Temporary Crisis, Permanent Power-Grab
Extraordinary times call for extraordinary measures—but crises are temporary and so the solutions should also be temporary. Emergencies such as wars and pandemics are times when we must accept some new limits on our liberties, but these limits ought not last any longer than absolutely necessary!
Our government just made an opportunistic grab for more powers than necessary, for longer than necessary, while most citizens and MPs were powerless to hold them back.
All of the political parties officially recognized in Parliament had generally been in agreement that new aid measures would be needed to help businesses and individuals deal with the shutdown of most of the economy at this time. There has been widespread goodwill among provincial premiers and the Prime Minster about the necessity to enact measures to stop the spread of the virus, and also the need for economic aid in various forms. Setting aside partisan interests and acting cooperatively is what we should expect of our politicians in times like these.
But, that does not mean that all MPs and parties should agree on the specific details of relief measures without looking things over carefully—nor should they give up their constitutional powers!
It seems that goodwill had partially blinded the Conservatives to the faults of the (Liberal) Government’s new measures, which included a long-lasting power-grab. Thankfully, one Conservative MP, Scott Reid, saw that much more was at stake than a few billion dollars; the very ability for Parliament to do its job properly was being co-opted by the proposed measures, and he spoke out. This caused his party to have to take a second look and at least partially rein in the out-of-control proposed measures.
These proposed measures would have given Trudeau’s cabinet unprecedented powers; former Finance Minister Joe Oliver wrote: “Under cover of the COVID-19 emergency, the Liberal government intended to present a bill granting the Minister of Finance power to borrow, spend and raise taxes, bail out companies and guarantee pools of debt, all without Parliamentary approval, until the end of 2021”
Notice, not till the end of 2020, but 2021! What a brazen attempt at near-absolute power when the country was in expectation of goodwill and respectful parliamentary cooperation.
Even Liberal Party supporters should be a little suspicious of a government that proposes sweeping new powers in many areas during a pandemic. This has bad optics regardless of whether government’s intentions were pure (and it is increasingly hard to attribute pure motives to this government).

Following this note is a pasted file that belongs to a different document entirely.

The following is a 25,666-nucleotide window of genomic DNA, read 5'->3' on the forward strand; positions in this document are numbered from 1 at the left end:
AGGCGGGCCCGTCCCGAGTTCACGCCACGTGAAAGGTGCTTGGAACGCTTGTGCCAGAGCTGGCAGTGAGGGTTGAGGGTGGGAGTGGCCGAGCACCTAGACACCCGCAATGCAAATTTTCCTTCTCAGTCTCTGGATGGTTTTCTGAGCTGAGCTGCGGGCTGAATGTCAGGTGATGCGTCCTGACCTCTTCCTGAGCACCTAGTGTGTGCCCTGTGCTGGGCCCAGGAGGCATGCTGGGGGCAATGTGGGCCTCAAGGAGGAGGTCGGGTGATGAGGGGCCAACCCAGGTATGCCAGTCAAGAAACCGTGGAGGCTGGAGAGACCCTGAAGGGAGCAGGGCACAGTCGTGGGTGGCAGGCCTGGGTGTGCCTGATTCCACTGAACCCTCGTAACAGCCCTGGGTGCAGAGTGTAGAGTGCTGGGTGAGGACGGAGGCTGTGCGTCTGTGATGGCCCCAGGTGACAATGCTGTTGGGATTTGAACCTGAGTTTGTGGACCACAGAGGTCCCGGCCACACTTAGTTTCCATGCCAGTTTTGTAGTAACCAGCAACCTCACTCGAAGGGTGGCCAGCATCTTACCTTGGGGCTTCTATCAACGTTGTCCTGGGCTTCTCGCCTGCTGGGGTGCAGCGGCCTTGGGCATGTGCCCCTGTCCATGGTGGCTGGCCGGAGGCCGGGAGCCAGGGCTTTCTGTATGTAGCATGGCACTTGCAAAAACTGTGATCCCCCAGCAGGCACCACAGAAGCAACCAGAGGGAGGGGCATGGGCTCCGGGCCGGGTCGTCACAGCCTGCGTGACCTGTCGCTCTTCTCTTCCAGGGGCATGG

It is beyond excuse that the Liberal Government would use this occasion of trust and cooperation to try to snatch more power for themselves—or for cabinet, specifically—but that seems to be what they have tried to do. It looks like they saw a big crisis, and immediately “reverted to their type” (as John Robson put it) and tried to gain dictatorial powers. They overreached and were thwarted, but all Canadians have been served warning — our government is power-hungry!
A government that is power-hungry will not easily be stopped, and Canadians ought to vote them out decidedly for this breach of trust. Don’t let them get away with it. Write letters to your editor, email friends and family. Don’t give up the ideals of freedom, democracy, and representative government even in times of crisis. Indeed, it seems that—with Liberals in particular—we must be on particularly heightened guard.
The number of columnists from many different news outlets who condemned these actions to one degree or another has been quite encouraging; it shows that free speech and honest criticism of government are not quite dead in Canada, but again, we have been warned to be vigilant.
CHP continues to promote responsible representative government. We will continue to constructively criticize our government and warn Canadians of dangers posed to our lives, families, and freedoms. Please join and support CHP in our ongoing efforts.
Other Commentary by Peter Vogel:
- CBC, Ethics, and Redeemer University
- So-Cons and Faux-Cons Part Two
- Defund the Police? Why Not?
- Time to Sell Your Stocks in Lego?
- Political Discussion or Racism?
- Cognitive Dissonance on Life-Saving Measures
- Temporary Crisis, Permanent Power-Grab
- So-Cons and Faux-Cons
- A Licence For Your Thoughts?
- Oops, a Senior’s Moment… for Canada
- Past Changes and Needed Changes
- Conscience, Morality, and Freedom